How an AI expert took on his toughest project ever: writing code to save his son’s life

Very proud of my son-in law and daughter. A recent article in STAT narrates their struggle with my grandson, Bertrand (my little bear).  After a few weeks at the hospital, I was told that Bertrand had drastically deteriorated and was dying.  I felt powerless as I was remotely located giving lectures in Costa Rica. The news tore me apart.  I was told that the attending physicians were planning on discharging him to his home and curtailing all therapeutic efforts. It was thought that hospice care was the most humane thing to do as Bertrand (my little bear) was suffering considerably and his physicians had given up on him.  Fortunately,this was not the case with his parents, who never gave up.  Time and time again my little bear has challenged the odds and beaten expectations. In a blog in cortical chauvinism (Why do bad things happen to good people?) I stated that:

A person facing a tremendous life adversity could not be blamed for cowering and blaming God. However, my daughter and son-in-law have used all of their emotions to make Bertrand’s life be a positive. They created a foundation, established research, and collected a cohort of similarly affected individuals that is now being studied by the NIH. They decided that Bertrand’s life had a purpose.

In all of our struggles my family feels eternally thankful to have met so many wonderful and supportive people. Many of them have had their own cross to bear but they have done so gracefully and with humanity. In a passage from the Bible the disciples asked Jesus about a man who was born blind, and Jesus answered, “so that the works of God might be displayed in him.” Indeed Bertrand has been a miracle that has been loaned to us. And we all feel grateful for it.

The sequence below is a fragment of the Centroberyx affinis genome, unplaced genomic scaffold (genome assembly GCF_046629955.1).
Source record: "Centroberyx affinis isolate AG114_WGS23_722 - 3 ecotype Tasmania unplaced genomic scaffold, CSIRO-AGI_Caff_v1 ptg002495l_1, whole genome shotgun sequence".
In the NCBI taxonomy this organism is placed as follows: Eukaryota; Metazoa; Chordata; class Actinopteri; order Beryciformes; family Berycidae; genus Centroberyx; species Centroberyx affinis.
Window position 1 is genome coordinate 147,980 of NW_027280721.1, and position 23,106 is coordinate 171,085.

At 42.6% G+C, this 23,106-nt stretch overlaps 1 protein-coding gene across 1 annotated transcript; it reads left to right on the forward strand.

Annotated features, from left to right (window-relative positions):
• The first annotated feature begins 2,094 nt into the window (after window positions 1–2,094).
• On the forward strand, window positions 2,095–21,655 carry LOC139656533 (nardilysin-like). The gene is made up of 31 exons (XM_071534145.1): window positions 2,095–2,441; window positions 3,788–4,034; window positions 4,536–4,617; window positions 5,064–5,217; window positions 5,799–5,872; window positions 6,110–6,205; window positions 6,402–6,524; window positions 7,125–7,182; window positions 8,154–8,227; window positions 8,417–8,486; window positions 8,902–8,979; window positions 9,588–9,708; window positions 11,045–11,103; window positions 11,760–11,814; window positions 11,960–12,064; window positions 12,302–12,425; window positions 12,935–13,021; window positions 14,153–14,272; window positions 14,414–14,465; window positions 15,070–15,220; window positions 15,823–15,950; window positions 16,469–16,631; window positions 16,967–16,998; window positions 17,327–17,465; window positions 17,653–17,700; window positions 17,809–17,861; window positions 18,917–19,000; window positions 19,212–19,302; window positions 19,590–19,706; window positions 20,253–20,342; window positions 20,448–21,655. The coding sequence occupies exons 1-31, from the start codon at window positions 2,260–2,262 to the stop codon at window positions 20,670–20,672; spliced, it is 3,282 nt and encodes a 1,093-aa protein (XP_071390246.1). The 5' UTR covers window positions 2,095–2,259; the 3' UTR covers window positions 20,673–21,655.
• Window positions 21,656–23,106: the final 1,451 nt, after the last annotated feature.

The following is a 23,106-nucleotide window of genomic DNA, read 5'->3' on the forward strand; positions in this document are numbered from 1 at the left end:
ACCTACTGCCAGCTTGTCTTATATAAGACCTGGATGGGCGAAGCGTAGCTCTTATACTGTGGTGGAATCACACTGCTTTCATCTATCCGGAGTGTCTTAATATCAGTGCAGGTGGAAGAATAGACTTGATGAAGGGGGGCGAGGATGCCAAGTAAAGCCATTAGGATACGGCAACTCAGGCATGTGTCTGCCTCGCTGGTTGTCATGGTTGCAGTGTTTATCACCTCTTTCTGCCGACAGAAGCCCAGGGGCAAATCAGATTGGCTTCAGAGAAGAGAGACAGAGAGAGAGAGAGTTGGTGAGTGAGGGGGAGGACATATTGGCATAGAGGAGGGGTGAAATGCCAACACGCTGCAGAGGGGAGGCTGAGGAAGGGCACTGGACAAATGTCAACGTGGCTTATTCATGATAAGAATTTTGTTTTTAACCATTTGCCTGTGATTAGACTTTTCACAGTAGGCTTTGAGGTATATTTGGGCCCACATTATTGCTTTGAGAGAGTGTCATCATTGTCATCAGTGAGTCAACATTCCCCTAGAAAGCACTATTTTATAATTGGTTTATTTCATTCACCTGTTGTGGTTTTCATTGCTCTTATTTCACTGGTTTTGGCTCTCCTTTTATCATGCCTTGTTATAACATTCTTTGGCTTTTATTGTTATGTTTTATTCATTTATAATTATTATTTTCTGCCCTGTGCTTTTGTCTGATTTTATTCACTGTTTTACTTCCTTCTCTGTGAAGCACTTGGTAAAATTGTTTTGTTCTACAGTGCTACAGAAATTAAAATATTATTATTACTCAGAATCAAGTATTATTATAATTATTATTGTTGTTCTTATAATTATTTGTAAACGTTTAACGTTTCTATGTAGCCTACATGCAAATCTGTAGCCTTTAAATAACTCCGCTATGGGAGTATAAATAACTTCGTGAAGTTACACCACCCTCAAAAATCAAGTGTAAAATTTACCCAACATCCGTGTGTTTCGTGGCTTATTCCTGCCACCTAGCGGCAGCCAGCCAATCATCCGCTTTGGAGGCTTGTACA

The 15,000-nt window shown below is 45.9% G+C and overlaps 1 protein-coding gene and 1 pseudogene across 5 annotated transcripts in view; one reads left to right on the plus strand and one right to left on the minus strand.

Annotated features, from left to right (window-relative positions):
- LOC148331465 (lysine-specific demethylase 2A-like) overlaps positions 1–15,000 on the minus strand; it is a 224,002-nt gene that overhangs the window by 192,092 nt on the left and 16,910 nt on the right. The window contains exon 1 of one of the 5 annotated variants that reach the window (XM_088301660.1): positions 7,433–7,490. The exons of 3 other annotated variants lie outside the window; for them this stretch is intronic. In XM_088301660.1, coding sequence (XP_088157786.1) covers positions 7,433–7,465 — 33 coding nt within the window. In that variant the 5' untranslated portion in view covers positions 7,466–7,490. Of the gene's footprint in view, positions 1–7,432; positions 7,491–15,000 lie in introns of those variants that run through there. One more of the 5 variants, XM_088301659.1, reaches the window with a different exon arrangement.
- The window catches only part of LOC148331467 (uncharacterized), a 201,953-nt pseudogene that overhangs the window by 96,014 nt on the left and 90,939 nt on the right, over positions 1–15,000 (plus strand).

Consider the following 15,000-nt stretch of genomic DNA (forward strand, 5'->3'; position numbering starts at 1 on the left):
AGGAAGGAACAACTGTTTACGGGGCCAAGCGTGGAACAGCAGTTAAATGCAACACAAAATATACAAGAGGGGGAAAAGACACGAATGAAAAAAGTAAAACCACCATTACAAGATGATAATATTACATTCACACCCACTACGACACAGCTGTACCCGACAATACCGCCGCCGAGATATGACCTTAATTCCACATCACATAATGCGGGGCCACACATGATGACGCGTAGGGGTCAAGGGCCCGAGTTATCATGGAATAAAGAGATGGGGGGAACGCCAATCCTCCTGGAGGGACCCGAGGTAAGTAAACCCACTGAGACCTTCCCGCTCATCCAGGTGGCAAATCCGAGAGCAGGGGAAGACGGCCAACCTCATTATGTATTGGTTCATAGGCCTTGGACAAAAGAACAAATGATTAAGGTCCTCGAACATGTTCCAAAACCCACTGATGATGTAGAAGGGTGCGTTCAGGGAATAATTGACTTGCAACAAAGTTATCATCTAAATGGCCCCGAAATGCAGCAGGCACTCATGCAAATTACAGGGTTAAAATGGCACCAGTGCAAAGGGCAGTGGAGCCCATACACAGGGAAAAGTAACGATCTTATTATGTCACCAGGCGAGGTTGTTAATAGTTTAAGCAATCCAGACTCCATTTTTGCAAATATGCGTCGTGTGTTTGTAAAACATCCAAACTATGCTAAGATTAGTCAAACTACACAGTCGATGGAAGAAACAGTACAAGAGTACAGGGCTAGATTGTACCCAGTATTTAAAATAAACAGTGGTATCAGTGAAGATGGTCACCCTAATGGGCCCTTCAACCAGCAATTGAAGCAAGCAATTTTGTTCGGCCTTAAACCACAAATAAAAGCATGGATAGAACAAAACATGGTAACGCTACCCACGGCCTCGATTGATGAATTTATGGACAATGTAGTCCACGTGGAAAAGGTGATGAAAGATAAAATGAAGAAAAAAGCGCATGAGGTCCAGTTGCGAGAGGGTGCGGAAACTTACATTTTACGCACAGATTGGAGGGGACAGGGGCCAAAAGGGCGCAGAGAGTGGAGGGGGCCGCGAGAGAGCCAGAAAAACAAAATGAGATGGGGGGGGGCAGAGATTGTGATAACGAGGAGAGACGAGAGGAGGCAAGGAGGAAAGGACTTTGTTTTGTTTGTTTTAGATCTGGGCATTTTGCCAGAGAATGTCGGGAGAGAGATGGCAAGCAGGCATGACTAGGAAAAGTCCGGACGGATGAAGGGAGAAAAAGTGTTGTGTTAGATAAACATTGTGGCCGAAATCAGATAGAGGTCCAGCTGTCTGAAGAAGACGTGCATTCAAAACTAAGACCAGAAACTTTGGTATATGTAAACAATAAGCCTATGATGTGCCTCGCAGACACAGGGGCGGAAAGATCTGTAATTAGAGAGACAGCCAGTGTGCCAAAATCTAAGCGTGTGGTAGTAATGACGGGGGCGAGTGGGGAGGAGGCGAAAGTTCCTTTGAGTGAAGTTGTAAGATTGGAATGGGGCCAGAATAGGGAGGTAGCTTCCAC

The STAT article written by Casey Ross has video portions of my family.  Cristina (Kiki) is my oldest daughter.  At one point, Cristina was exhausted. She has 2 other young children to raise and Bertrand required a lot of attention.  My second oldest daughter moved to Salt Lake City to be of help.  Still, they required more help and then my youngest daughter moved with them.  A well known African proverb goes as follows, «It takes  a village to raise a child».  This really describes what happened in our family.

The STAT article goes as follows:

BIRMINGHAM, Ala. — Cristina Might drew close to her son. He was listless and groggy after weeks of battling a puzzling illness that had filled his lungs with fluid and, hours earlier, stopped his breathing entirely. A code team had rushed to Buddy’s bedside and jolted him back to life, but now the 11-year-old with the broad smile was gray, his eyes unable to focus. His mom leaned nearer still. It was time to say goodbye.

But Cristina’s words to her son, a brown-eyed boy who loved dolphins and his aquarium, offered no hint of her desperation: “I was telling him it was all going to be OK, that his fishies couldn’t wait to see him again and that he had to hurry up and come home.”

Somehow, Buddy made it through that night this past May, allowing doctors at Children’s Hospital of Alabama to insert a tube to drain his lungs. His illness had caused a frightening cascade of symptoms: a yellowish substance in his bones and a bulging abdomen, on top of the deluge of fluid. After weeks in and out of the hospital, no one had come up with a diagnosis, but the drainage tube would hopefully give them a few more days to find an answer…..

Those interested in reading the whole article can click on the link provided.

Thank you for your prayers and never ending support.

7 Respuestas a “How an AI expert took on his toughest project ever: writing code to save his son’s life

    • I think with Bertrand we have all been learning about NGLY1. He was the first case described in the world literature. Bertrand has had to be a fighter in order to survive ever since he was borne. All of the family contribute as they can.

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